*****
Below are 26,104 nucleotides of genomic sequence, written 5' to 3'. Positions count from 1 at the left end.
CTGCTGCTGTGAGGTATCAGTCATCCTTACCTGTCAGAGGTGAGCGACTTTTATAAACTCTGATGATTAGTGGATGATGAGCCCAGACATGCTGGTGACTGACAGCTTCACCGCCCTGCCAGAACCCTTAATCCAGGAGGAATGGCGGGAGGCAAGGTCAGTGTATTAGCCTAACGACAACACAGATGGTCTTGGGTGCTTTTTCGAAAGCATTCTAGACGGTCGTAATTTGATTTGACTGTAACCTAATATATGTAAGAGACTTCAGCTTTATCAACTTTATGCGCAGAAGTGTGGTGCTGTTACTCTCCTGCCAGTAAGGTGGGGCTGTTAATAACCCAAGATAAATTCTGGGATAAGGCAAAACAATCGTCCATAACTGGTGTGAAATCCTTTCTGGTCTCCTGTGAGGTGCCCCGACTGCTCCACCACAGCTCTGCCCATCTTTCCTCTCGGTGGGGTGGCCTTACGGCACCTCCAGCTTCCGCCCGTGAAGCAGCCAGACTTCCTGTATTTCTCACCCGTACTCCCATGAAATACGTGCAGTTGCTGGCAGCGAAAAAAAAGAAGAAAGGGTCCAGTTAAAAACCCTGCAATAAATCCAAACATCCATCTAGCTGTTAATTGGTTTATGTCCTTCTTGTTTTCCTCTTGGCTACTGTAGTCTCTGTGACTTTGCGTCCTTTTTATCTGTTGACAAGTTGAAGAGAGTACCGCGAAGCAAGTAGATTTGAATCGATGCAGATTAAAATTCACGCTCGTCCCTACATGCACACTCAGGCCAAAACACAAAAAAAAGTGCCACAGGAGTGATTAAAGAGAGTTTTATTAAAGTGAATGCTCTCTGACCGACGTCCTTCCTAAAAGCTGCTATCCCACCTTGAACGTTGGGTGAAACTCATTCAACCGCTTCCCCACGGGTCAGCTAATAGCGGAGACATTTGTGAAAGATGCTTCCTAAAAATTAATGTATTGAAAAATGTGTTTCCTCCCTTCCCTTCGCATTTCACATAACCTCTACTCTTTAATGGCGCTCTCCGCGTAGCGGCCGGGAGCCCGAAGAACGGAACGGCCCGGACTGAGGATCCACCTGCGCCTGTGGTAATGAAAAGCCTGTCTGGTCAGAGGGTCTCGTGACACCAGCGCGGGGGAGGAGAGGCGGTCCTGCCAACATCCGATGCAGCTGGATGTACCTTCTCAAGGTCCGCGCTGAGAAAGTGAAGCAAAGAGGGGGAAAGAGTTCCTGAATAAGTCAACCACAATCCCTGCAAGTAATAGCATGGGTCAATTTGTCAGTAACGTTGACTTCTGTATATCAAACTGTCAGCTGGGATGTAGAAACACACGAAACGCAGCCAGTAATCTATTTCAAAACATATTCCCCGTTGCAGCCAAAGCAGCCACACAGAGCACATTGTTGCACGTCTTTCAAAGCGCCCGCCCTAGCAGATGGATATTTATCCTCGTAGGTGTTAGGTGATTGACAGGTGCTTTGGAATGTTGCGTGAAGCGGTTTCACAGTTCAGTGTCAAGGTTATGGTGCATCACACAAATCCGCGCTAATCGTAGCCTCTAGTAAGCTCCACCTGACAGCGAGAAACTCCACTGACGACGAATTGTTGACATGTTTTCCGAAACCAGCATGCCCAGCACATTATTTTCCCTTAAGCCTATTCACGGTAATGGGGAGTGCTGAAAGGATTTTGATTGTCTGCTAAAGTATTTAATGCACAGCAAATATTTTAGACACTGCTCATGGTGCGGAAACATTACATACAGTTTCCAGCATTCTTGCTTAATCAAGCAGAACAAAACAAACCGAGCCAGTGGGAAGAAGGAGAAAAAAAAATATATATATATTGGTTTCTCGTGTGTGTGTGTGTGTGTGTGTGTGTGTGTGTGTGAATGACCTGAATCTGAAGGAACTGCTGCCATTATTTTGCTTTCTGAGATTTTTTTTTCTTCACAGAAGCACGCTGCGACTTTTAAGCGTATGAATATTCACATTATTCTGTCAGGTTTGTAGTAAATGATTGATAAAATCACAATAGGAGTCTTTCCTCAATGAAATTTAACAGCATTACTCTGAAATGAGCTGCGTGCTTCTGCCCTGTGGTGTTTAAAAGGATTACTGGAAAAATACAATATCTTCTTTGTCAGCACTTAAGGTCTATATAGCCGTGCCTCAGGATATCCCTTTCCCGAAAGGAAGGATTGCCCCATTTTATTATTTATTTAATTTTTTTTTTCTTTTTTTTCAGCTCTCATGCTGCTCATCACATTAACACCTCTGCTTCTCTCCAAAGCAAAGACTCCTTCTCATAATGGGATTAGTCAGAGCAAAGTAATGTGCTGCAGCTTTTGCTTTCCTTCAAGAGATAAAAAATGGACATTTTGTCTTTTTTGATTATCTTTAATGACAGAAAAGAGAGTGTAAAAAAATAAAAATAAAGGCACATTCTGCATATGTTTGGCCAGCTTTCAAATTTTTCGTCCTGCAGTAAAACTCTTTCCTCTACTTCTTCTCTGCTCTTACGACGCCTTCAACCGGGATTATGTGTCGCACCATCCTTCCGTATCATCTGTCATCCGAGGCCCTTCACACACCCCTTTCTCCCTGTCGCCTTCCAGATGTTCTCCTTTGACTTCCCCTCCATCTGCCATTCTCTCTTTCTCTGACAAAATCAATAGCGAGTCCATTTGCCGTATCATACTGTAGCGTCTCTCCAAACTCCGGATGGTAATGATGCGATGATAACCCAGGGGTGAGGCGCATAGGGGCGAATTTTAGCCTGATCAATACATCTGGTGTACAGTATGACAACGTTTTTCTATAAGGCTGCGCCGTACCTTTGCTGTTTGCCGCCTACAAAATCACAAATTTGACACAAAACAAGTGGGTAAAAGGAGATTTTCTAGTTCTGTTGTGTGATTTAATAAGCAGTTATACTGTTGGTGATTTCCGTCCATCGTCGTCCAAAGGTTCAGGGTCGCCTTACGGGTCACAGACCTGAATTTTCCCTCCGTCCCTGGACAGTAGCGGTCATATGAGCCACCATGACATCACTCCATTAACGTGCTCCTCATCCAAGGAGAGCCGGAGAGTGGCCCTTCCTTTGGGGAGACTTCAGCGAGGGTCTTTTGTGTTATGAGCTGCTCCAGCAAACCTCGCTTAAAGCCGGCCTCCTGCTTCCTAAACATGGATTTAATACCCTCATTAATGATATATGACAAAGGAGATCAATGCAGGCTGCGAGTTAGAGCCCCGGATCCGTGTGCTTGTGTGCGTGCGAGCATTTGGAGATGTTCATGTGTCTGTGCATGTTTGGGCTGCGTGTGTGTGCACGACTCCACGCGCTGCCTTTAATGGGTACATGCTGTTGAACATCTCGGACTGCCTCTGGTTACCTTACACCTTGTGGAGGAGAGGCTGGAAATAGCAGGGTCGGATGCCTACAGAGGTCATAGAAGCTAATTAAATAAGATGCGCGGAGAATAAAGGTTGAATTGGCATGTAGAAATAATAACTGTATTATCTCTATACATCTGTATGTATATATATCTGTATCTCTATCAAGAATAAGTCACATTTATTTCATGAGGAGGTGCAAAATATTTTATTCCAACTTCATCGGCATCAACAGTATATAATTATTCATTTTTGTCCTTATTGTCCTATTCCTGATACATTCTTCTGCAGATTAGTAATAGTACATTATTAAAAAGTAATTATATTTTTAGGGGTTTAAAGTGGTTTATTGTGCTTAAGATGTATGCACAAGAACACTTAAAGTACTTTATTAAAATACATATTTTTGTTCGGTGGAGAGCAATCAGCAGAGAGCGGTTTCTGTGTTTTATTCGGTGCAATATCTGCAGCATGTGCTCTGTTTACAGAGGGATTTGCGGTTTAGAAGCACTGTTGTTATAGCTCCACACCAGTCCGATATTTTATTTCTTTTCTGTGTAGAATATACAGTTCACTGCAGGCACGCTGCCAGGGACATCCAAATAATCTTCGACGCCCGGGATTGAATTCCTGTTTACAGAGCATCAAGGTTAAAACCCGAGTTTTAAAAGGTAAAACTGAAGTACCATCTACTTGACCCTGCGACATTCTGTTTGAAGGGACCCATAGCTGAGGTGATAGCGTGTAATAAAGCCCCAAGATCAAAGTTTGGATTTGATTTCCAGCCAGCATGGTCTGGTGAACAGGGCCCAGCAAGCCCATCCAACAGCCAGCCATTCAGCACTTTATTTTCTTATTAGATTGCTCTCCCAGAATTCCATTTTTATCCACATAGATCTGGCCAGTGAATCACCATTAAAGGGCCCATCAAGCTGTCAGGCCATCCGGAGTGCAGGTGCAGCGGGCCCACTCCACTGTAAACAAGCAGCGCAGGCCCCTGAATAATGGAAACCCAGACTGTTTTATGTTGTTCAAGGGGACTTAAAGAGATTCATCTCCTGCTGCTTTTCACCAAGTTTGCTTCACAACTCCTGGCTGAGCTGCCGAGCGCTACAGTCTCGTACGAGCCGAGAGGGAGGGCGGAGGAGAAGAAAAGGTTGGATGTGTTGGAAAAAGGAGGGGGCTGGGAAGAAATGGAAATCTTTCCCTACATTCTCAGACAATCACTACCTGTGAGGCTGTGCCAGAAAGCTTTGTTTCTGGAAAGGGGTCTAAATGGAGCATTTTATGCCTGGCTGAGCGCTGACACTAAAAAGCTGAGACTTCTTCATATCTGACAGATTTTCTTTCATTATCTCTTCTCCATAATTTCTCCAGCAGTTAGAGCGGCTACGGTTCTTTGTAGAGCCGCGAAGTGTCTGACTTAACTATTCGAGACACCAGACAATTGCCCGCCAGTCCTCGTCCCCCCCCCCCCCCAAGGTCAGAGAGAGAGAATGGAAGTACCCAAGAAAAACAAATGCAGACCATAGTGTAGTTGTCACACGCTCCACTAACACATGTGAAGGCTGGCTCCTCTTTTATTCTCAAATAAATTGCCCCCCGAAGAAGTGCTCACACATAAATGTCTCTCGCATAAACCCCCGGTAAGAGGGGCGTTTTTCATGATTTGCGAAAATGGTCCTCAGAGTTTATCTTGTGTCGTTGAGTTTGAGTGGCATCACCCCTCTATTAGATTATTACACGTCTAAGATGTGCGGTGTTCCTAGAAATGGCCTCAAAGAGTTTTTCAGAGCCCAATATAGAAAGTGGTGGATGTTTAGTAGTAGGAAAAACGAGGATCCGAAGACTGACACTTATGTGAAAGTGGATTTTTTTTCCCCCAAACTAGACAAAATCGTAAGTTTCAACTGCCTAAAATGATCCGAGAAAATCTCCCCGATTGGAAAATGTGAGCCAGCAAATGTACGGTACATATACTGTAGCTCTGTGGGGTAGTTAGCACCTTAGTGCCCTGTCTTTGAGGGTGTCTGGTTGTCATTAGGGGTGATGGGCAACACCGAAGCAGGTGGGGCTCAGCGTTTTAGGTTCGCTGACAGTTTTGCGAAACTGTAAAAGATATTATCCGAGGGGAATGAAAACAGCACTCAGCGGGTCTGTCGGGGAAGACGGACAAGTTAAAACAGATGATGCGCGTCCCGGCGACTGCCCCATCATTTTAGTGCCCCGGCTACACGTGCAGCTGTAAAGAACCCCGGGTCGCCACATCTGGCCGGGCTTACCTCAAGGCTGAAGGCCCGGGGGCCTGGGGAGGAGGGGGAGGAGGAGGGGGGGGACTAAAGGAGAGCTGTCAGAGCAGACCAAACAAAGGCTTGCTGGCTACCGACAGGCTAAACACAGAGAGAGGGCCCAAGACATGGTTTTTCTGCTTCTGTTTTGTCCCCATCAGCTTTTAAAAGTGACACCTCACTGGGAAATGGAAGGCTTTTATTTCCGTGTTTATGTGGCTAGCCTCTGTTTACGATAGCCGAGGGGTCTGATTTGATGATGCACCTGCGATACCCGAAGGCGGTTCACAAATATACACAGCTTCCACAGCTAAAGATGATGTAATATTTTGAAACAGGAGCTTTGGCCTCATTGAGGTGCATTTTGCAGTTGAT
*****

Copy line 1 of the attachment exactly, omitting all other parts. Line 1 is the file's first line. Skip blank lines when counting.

Below are 26,104 nucleotides of genomic sequence, written 5' to 3'. Positions count from 1 at the left end.